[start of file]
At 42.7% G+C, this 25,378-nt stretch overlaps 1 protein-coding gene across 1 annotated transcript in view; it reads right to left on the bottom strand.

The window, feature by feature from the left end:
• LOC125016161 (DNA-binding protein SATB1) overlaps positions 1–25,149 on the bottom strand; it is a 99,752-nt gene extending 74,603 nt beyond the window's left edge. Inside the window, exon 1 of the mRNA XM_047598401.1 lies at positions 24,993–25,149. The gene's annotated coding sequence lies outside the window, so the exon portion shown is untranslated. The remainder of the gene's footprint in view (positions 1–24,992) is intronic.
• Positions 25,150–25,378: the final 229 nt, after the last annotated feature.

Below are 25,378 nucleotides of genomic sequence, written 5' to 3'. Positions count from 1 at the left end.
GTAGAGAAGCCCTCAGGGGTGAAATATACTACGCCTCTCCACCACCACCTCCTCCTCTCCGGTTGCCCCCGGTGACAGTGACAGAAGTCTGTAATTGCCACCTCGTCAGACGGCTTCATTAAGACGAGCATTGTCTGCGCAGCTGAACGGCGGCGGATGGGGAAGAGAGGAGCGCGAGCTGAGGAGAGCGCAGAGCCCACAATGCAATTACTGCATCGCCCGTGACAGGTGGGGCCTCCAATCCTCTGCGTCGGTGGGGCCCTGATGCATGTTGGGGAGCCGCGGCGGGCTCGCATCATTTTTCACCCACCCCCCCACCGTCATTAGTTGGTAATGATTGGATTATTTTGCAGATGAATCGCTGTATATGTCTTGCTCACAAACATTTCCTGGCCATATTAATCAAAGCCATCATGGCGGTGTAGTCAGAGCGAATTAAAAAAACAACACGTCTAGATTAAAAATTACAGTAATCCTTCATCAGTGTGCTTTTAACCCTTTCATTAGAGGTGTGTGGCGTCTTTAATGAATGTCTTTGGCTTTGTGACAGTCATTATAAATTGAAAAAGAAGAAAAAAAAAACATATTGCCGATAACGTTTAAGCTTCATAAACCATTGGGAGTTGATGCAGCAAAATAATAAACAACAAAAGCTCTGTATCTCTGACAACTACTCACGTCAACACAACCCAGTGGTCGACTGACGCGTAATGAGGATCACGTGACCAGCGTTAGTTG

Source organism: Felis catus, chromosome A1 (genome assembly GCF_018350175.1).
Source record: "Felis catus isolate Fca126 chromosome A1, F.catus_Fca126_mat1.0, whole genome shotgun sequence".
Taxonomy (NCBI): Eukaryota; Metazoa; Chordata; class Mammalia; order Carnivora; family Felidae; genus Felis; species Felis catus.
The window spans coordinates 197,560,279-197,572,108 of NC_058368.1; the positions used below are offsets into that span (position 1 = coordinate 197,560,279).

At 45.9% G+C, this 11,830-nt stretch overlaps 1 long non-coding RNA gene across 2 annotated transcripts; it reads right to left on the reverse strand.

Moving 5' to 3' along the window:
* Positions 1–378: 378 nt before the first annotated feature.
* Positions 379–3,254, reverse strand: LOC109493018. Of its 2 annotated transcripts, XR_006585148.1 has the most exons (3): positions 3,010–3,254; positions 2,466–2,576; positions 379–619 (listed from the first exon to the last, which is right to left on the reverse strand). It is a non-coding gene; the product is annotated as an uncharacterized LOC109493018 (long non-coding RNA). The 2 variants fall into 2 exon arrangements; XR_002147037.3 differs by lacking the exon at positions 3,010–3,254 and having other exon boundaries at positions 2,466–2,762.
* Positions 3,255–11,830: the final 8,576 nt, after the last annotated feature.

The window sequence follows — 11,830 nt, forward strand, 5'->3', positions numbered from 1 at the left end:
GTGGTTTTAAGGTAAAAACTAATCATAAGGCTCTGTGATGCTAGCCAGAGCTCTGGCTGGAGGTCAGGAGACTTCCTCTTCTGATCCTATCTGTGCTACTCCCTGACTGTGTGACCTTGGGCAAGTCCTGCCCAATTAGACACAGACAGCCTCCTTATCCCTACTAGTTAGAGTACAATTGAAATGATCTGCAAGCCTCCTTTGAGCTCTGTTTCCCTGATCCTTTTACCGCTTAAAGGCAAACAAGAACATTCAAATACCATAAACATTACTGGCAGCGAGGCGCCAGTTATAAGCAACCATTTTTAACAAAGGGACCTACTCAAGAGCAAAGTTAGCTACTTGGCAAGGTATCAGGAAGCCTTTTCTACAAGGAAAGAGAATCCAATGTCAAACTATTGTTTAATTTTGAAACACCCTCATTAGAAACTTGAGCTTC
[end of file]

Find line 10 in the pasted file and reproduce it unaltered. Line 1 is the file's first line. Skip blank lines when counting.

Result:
The window spans coordinates 197,560,279-197,572,108 of NC_058368.1; the positions used below are offsets into that span (position 1 = coordinate 197,560,279).